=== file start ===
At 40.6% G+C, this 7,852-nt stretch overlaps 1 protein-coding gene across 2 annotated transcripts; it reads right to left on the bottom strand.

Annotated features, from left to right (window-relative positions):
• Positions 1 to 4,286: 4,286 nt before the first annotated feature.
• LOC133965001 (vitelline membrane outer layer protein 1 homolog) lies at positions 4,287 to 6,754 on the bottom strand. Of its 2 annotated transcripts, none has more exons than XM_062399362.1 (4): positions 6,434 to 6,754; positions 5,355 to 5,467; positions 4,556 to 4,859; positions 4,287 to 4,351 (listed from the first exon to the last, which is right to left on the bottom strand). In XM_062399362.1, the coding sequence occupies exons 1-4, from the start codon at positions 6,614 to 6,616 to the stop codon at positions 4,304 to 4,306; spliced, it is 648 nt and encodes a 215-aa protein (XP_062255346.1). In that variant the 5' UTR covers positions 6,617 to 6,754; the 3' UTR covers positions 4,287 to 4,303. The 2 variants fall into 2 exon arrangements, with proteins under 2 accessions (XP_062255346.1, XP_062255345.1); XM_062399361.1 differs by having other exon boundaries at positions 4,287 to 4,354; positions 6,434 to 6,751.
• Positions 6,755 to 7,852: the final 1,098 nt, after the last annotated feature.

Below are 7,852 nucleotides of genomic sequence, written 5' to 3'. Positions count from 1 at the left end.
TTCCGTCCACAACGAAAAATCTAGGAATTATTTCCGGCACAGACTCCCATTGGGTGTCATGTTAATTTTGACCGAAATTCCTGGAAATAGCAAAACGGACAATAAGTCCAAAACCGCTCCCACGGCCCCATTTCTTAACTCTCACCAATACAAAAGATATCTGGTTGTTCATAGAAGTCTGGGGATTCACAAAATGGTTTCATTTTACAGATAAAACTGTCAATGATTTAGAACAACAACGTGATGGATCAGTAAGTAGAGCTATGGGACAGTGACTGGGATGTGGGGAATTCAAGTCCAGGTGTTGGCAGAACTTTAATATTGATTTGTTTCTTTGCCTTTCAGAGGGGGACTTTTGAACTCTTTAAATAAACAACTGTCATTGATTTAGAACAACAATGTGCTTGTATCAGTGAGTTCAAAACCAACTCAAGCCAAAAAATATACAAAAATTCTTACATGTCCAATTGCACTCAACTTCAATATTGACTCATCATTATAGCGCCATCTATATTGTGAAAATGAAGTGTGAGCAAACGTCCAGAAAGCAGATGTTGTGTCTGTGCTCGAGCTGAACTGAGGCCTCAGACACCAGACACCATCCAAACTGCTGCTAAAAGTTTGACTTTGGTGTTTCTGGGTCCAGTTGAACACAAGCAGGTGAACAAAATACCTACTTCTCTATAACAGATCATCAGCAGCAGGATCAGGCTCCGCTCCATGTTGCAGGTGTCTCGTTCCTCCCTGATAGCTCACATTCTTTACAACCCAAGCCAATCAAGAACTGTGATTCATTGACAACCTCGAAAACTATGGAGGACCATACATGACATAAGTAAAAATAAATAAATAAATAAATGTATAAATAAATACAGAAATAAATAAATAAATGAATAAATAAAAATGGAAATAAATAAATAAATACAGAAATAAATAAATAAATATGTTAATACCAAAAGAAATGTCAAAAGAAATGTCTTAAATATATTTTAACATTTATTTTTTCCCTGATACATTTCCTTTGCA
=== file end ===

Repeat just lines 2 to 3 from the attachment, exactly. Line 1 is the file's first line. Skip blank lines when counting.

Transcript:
Annotated features, from left to right (window-relative positions):
• Positions 1 to 4,286: 4,286 nt before the first annotated feature.